Wool, Pashmina and Toosh

Herd of sheep and goat, Kashmir

WOOL – In cold climes, wool was of paramount importance as human survival depended on it. The same was true of Kashmir and Ladakh. Ancient literature from the Vedic and Epic periods (Mahabharata and Ramayana), the Upanishads and Buddhist Literature, make references to woollen shawls and blankets dhursha/punjabi dhussa and kambala, especially made from the fabled Gandhara sheep wool (Afghanistan). Blankets, namdahs and shawls made from wool (called rafal) of sheep and goat helped to keep the tents, homes, humans and animals warm. Woollen shawls and fabrics - plain, ornamented, embroidered - still form the backbone of the Kashmir textile industry. Merino and other fine wool accessories woven on powerloom, dominate the domestic and export market.

Old Wood & New Metal Comb

Laddakhi Pashmina goat

PASHMINA – Fine fleece derived from the domesticated Tibetan Changra Goat (Capra Hircus) that ranges at heights from 12000 to 14500 feet is known as Pashmina. The Ladakhi Buddhist Changpa pastoralists raise these goats in severe cold and inhospitable conditions. One goat yields only 150 grams of rough pashmina, which on cleaning yields enough wool for one Pashmina shawl only. Fine shawls from this wool (pashm) are hand woven in Kashmir for which it is famous all over the world. Adulteration of pashmina with other fine wools and machine spinning and weaving has put the handmade shawl industry into jeopardy. Where spinning of Pashmina on the wheel was a feature of every home, today it is rare to find even one or two.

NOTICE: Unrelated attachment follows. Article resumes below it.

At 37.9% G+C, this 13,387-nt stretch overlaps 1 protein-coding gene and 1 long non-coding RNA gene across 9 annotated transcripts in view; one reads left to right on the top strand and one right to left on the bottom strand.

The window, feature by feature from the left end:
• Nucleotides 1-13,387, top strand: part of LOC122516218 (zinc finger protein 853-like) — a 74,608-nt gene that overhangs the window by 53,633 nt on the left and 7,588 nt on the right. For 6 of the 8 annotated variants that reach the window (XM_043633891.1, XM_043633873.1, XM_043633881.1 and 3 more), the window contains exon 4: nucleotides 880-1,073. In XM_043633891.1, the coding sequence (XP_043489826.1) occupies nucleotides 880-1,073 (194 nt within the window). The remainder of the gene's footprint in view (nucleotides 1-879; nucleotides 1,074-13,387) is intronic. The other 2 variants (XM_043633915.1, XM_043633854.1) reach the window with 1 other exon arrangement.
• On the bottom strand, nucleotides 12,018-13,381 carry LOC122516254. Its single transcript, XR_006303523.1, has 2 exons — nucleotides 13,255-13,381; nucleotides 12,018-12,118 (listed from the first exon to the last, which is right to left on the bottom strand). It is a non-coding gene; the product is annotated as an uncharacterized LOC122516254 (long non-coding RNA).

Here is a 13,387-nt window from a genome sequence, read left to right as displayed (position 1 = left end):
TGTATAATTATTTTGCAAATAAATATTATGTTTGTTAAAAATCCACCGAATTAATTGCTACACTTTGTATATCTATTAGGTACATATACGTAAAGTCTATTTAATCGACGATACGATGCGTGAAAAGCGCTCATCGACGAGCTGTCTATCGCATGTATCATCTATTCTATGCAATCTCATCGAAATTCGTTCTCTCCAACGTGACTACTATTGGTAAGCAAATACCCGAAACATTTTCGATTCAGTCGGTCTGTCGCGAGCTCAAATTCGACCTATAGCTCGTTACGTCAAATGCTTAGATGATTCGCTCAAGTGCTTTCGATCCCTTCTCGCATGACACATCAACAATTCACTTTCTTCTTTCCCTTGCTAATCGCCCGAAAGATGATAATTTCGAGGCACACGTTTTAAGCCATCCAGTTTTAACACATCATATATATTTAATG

Handspun Pashmina Yarn

Chiru or Tibetan Antelope

TOOSH – The rare, soft, finest, and warmest of animal fleece, meant only for kings and called shahtoosh is derived from the wild Tibetan antelope or Chiru (Panthalops Hodgsonii). Chiru ranges at heights of 16000 feet and above on the snowy Tibetan plateau. It comes in natural or khudrang shades of mousy brown, greyish or kooklehut and creamy white or chitt, the last being the most expensive. Building of roads and railways in the plateau led to widespread killing of Chiru especially by the Chinese. It was listed as endangered in 1979 and its trade banned internationally in 2000. Production of toosh shawls in Kashmir continues to satisfy the rising demand from the rich and powerful. Amritsar is the hub of large-scale manufacture of fake toosh using chemical softeners.

Handspun Toosh yarn